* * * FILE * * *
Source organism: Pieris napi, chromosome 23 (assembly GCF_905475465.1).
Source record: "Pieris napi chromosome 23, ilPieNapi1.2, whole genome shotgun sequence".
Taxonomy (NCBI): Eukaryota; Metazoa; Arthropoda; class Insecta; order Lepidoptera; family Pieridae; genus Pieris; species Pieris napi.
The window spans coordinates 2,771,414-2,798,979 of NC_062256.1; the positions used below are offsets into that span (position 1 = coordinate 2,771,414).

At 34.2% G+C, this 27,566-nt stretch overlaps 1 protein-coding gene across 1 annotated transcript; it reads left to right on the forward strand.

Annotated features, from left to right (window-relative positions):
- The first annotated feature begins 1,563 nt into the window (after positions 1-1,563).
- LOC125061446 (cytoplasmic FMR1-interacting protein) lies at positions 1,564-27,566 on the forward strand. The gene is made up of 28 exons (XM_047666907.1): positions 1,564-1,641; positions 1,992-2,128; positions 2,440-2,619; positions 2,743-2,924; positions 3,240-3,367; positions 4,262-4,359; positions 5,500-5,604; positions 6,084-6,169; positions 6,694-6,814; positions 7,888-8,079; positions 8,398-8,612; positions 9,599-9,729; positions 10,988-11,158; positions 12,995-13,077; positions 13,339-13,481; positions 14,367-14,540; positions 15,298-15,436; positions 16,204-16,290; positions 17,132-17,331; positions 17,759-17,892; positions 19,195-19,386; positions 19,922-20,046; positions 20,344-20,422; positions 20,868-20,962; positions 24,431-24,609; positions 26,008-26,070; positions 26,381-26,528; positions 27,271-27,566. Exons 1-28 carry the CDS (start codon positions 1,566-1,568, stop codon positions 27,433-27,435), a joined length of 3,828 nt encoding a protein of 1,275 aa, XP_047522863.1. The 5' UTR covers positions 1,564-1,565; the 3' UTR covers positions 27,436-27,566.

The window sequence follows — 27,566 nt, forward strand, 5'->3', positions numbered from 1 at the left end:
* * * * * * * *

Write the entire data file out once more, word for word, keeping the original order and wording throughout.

Source organism: Pieris napi, chromosome 23 (assembly GCF_905475465.1).
Source record: "Pieris napi chromosome 23, ilPieNapi1.2, whole genome shotgun sequence".
Taxonomy (NCBI): Eukaryota; Metazoa; Arthropoda; class Insecta; order Lepidoptera; family Pieridae; genus Pieris; species Pieris napi.
The window spans coordinates 2,771,414-2,798,979 of NC_062256.1; the positions used below are offsets into that span (position 1 = coordinate 2,771,414).

At 34.2% G+C, this 27,566-nt stretch overlaps 1 protein-coding gene across 1 annotated transcript; it reads left to right on the forward strand.

Annotated features, from left to right (window-relative positions):
- The first annotated feature begins 1,563 nt into the window (after positions 1-1,563).
- LOC125061446 (cytoplasmic FMR1-interacting protein) lies at positions 1,564-27,566 on the forward strand. The gene is made up of 28 exons (XM_047666907.1): positions 1,564-1,641; positions 1,992-2,128; positions 2,440-2,619; positions 2,743-2,924; positions 3,240-3,367; positions 4,262-4,359; positions 5,500-5,604; positions 6,084-6,169; positions 6,694-6,814; positions 7,888-8,079; positions 8,398-8,612; positions 9,599-9,729; positions 10,988-11,158; positions 12,995-13,077; positions 13,339-13,481; positions 14,367-14,540; positions 15,298-15,436; positions 16,204-16,290; positions 17,132-17,331; positions 17,759-17,892; positions 19,195-19,386; positions 19,922-20,046; positions 20,344-20,422; positions 20,868-20,962; positions 24,431-24,609; positions 26,008-26,070; positions 26,381-26,528; positions 27,271-27,566. Exons 1-28 carry the CDS (start codon positions 1,566-1,568, stop codon positions 27,433-27,435), a joined length of 3,828 nt encoding a protein of 1,275 aa, XP_047522863.1. The 5' UTR covers positions 1,564-1,565; the 3' UTR covers positions 27,436-27,566.

The window sequence follows — 27,566 nt, forward strand, 5'->3', positions numbered from 1 at the left end: